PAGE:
The Organizers and Scientific Committee invite participants all over the world to attend the International Conference on Resilience and Sustainability of Cities in Hazardous Environments during 26-30 November 2018 in Naples, Italy. The conference includes keynote speakers, oral talks, poster presentations, workshops, panel discussions, and excursions to Vesuvius and Campi Flegrei volcanoes, tour of world’s cultural heritage sites of Herculaneum and Pompeii, tour of urban habitats in the Neapolitan area, conference dinner with Neapolitan entertainment, and publication of conference papers.

Cities can concentrate disaster risk not only due to the aggregation of people, infrastructure, assets, expansion, and inadequate management, but also from the surrounding hazardous environments. Cities on volcanoes and on geologic faults, cities exposed to meteorological and climatological conditions, cities in the vicinity of nuclear, chemical and biological facilities, and cities neighboring hazardous landfills can be found all over the world, and their resilience and sustainability is difficult to achieve. The achievement of sustainability in hazardous environments is, however, illusive to most city planners, dwellers, and authorities, because this requires visionary long-term planning and interdisciplinary collaboration that is not easily understood nor accepted by the professionals and populations. The development of resilient human habitats in hazardous environments is, however, more readily perceived because it can offer more immediate solutions while paving the pathways for the development of sustainable communities. Today more than half of the world’s population lives in cities and by the middle of this century an additional two billion people will join the urban dwellers. The cities in the developing countries will experience most rapid urbanization and thus experience the fastest rate of increase in the incidents of disasters. On average some 100,000 people are killed annually by disasters and when the people are concentrated in cities massive evacuations and displacements become problematic for the authorities because this can imbalance socio-political structures and drain national resources. Naples and its surrounding towns on the Campanian Plain is home to some 3,000,000 people and its unique natural hazards include two large and active volcanic complexes, Vesuvius and Campi Flegrei, earthquakes from the collision of African and Euro-Asian continents, and burials of household and radiologic waste in the surrounding illicit landfills. San Francisco, Istanbul, Tokyo, Rabaul, Mexico City, and many others are all situated in active geologic areas, whereas the coastal cities of North and South America, West Africa, Mediterranean, Bay of Bengal, South China Sea are exposed to tropical storms, hurricanes, typhoons, inundations, and tsunamis. The global warming will increase the potential hazards from the sea-level rise and changes in atmospheric circulations. Many nuclear power stations and chemical and biological facilities are today located too close to large metropolitan areas without safety nets and this problem will proliferate with the need to double the energy supply for humanity by the middle of this century and the development of the African Continent. For the most part the city habitats have not been designed for the maximal strengths of potential hazards, have not been properly assessed for their vulnerabilities, nor their governances have been structured to avoid future disasters.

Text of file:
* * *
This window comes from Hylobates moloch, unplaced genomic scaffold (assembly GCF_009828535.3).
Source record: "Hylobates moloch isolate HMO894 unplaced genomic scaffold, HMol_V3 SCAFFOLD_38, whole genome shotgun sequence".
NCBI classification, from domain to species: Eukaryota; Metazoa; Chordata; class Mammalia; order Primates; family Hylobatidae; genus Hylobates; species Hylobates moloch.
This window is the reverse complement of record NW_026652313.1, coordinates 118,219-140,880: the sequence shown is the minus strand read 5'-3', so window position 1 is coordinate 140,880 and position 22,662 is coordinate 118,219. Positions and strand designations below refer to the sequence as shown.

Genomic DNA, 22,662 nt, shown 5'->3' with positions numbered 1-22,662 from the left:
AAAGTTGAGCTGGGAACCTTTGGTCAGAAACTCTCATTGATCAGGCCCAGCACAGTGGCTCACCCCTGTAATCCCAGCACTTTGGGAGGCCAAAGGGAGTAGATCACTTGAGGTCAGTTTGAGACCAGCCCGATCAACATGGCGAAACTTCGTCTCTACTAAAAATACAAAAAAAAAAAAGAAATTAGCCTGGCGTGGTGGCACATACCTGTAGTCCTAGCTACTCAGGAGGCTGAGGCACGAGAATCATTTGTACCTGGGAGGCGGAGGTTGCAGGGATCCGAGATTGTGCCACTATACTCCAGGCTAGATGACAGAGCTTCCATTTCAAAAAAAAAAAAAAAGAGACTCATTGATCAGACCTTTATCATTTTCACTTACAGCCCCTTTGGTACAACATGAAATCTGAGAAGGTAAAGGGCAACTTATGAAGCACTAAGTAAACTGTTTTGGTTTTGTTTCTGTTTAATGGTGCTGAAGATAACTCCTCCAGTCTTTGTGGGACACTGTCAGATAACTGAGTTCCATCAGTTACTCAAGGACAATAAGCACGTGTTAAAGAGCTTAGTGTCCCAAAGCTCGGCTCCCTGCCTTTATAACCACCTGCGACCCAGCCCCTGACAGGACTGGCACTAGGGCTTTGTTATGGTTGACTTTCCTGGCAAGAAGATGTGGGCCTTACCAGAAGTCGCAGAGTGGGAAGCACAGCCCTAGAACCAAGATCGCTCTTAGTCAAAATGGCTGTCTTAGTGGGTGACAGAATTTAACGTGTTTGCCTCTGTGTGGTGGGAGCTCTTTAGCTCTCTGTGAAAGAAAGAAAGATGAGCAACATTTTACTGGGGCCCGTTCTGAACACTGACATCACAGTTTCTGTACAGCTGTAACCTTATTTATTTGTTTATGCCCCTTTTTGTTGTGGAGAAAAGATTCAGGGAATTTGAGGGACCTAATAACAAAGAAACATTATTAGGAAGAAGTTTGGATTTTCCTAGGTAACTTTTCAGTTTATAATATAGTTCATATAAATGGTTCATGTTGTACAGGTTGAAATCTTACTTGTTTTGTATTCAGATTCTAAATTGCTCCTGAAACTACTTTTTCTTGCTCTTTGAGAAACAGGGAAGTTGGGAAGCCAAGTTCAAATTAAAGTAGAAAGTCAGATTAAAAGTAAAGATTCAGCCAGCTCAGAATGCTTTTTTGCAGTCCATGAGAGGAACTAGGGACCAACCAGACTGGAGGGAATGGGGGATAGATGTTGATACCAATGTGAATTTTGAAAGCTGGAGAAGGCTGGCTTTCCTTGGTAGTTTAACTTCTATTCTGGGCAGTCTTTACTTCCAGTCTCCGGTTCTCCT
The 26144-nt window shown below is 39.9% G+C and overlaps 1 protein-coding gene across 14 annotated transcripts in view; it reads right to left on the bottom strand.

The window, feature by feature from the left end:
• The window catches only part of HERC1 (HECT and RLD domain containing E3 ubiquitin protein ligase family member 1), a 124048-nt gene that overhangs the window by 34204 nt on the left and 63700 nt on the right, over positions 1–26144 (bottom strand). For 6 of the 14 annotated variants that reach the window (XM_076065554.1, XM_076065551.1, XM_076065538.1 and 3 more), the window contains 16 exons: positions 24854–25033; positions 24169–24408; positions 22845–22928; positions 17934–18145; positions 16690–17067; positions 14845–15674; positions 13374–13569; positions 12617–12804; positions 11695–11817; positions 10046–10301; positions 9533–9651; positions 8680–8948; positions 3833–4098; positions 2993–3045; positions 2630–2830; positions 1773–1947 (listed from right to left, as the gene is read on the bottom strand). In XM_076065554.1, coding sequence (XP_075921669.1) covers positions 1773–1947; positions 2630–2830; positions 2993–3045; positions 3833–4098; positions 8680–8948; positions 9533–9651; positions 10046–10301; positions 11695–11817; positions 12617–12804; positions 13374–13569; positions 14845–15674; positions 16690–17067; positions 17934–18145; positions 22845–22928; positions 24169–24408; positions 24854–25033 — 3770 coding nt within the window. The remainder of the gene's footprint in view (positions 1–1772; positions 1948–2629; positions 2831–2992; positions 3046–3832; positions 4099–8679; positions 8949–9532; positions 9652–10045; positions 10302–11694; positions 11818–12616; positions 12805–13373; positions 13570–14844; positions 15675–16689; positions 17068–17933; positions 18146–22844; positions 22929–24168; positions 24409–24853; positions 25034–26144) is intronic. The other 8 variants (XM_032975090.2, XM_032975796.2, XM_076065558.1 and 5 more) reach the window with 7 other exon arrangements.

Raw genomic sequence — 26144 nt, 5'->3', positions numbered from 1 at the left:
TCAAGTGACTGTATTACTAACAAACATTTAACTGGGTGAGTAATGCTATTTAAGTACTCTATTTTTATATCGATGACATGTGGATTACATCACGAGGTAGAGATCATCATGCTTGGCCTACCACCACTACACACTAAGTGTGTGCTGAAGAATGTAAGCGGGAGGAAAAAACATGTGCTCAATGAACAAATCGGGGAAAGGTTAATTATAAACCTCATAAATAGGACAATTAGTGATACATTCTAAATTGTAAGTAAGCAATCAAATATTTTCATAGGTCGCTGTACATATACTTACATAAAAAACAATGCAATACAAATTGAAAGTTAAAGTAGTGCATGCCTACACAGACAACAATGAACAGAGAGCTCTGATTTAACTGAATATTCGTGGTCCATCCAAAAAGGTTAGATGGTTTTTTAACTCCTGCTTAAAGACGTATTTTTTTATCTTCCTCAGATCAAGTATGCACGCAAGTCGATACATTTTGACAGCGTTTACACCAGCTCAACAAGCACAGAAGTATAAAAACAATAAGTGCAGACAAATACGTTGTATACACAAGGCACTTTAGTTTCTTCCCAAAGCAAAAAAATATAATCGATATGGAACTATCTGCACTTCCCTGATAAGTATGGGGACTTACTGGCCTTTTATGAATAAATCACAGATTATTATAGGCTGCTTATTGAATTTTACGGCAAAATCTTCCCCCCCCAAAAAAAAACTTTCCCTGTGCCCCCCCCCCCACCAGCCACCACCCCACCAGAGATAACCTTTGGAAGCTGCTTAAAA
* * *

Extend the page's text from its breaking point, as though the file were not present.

Producing possible pathways to resilience and sustainability of cities in hazardous environments is an urgency that should not be underestimated by civil societies and considerable efforts should be directed at convincing the local and national authorities to support the developments of appropriate risk reducing feasibility studies by city planners, architects, environmentalists, engineers, economists, civil response organizations, and the exposed populations. Professional feasibility studies take decades to develop and their implementations considerably longer because the territorial intervention must be accomplished simultaneously with the normal continuation of city life. The central goal of the International Conference on Resilience and Sustainability of Cities in Hazardous Environments is to bring urgency to the unique problems that many cities in hazardous environments are facing and will be increasingly facing with the rising populations and changes of natural environments, and to define possible pathways leading to resilience and sustainability of these urban habitats.